Bitcoin’s Volatility Could be Coinbase Kryptonite as the Exchange Experiences Inconvenient Outage – Again!

On June 2, 2020, an erratic outage on San Francisco-based exchange Coinbase has limited its users not to trade, marking the second time in less than a month that the platform has buckled under pressure.

The BTC price lost more than 10 percent in a matter of minutes on the evening of Jun. 2, dipping to lows of about $8,100 on Bitstamp exchange before rallying to settle on the $8,600 mark. 

Unfortunately, Coinbase crashed offline just as the bitcoin price began to climb, leaving many investors on the sidelines of the virtual trading floor. The exchange immediately announced that they were experiencing intermittent downtime just as the bitcoin price leapt over $10,000. 

They then reported via twitter that their system was “back up and running” after an agonizing hour or so for traders.

Coinbase is the largest bitcoin holder among exchanges with almost 1 million coins —more than double Singapore-based Huobi and 3 times more than Malta-based Binance. 

Unfortunately, its recurrent outages every time there is extreme volatility on bitcoin has left the crypto community enraged. 

Indeed, Coinbase has been very disappointing despite being fully compliant with US regulatory oversight and has been outpaced in security, reliability and trustworthiness by other exchanges with less oversight, such as Nexo and Celsius.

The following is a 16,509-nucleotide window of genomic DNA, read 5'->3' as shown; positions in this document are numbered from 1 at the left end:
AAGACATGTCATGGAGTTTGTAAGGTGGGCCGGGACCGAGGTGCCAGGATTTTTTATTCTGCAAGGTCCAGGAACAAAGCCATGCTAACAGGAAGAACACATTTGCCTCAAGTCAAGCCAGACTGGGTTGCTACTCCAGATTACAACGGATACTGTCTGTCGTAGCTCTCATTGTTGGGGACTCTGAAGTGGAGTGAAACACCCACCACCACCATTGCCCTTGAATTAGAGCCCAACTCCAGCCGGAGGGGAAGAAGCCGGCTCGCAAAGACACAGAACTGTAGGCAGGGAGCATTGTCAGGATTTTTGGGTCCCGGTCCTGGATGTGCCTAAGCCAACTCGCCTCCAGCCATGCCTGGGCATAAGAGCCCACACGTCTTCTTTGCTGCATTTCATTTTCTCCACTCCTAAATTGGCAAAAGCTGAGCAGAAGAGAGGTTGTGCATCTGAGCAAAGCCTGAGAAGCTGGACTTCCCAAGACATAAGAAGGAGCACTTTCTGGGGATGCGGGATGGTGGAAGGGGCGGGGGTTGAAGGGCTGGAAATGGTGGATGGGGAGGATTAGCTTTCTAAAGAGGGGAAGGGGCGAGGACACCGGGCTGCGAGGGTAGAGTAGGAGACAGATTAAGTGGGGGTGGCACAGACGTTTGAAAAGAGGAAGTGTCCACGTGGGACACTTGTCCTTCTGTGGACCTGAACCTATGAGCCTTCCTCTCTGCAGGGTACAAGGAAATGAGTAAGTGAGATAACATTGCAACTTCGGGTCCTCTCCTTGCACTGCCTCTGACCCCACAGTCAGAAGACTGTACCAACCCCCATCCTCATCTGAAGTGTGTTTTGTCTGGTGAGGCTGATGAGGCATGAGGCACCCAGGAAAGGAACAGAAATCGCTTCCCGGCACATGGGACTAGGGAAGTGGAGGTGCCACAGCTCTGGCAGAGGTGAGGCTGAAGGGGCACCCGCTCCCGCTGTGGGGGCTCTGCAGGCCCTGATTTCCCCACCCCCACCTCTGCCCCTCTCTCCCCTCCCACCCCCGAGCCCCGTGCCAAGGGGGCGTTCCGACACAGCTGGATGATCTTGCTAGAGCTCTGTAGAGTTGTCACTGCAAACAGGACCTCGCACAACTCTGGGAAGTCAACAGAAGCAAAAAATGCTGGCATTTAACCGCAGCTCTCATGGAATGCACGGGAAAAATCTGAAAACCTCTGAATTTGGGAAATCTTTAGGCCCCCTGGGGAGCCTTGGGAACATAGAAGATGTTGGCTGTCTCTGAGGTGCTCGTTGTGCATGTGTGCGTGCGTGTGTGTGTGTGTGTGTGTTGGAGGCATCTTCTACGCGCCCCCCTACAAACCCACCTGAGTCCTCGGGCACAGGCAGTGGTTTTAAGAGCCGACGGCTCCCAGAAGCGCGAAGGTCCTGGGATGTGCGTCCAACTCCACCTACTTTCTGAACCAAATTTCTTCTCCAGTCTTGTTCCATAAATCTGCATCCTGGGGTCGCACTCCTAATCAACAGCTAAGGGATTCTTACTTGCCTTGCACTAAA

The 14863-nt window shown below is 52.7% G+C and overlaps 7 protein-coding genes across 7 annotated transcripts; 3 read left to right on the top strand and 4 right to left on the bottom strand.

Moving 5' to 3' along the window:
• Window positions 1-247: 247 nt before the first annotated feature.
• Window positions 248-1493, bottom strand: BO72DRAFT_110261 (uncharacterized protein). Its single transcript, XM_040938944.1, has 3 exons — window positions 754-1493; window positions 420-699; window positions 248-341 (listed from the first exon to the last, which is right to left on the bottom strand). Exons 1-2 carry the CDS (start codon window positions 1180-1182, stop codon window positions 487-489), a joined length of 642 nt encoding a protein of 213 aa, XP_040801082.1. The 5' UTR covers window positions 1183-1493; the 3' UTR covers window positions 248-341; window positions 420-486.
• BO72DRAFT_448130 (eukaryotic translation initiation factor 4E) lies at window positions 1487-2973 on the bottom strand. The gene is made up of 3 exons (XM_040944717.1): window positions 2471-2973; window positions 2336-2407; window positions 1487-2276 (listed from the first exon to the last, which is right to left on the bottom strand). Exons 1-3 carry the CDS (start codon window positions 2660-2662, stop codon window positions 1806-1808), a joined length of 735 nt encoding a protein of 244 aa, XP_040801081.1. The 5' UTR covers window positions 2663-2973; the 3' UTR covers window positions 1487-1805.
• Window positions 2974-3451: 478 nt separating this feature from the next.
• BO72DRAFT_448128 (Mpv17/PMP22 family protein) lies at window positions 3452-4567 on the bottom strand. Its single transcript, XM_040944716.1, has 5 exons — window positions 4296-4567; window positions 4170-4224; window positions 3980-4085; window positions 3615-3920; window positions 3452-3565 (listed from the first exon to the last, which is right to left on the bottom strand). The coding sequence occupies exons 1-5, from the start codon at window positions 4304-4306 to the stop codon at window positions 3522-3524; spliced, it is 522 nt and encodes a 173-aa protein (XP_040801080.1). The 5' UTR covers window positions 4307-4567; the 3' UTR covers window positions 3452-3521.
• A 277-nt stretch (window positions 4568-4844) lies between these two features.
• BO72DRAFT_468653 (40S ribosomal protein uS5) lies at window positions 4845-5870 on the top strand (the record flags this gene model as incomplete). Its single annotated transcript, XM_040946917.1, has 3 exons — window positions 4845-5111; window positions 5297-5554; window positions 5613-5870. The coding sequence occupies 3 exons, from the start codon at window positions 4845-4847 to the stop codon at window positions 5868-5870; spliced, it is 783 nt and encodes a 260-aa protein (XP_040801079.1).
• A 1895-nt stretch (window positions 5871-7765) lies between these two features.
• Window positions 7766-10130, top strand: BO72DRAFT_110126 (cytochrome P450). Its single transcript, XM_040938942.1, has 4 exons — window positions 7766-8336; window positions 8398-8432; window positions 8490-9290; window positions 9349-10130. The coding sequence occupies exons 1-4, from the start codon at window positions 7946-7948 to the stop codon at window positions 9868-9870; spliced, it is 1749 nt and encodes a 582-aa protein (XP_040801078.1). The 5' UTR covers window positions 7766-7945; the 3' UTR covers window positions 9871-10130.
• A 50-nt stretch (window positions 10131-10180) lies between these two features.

Twitter Community Reacts

The impact of Coinbase’s outages is devastating to the bitcoin and cryptocurrency ecosystem, with the trading platform crashing during abrupt moves in BTC prices an astonishing four times since March of this year.

Following the latest crash, Dan Gambardello, the chief executive officer of recruiting firm Crypto Capital Venture tweeted his dismay over how a major exchange with an $8 billion valuation could drop offline each time BTC pumps 5 per cent. 

The frequency of Coinbase outages also prompted some in the crypto community to caution against using the exchange.

“I would highly suggest when you get in, get those funds off that exchange,” advised one twitter user

Similarly, Rachel Siegel, a bitcoin content creator who warned users to take their BTC coins out of Coinbase last time the exchange crashed, reiterated that this is not the first time Coinbase has gone down and it surely won’t be the last. 

Coinbase Accused of Hating Bitcoin

At the end of last month, just as BTC rallied to around $9,000, Coinbase experienced a similar outage, despite data provider Skew reporting that Coinbase trading volume wasn’t disproportionately high compared to other peaks in volume during the prior 2 weeks.

These sort of strange occurrences have led some to argue that Coinbase isn’t a company that cares about bitcoin. For instance, Reddit user cryptening directed a nasty remark at Coinbase stating:

“Bitcoin is the only crypto they can’t control because it actually is decentralized. This is why they promote shitcoins and hate bitcoin.”

These intermittent issues date as far back as 2017, when Coinbase exchange suspended Ethereum and Litecoin trades due to outages on its platform.

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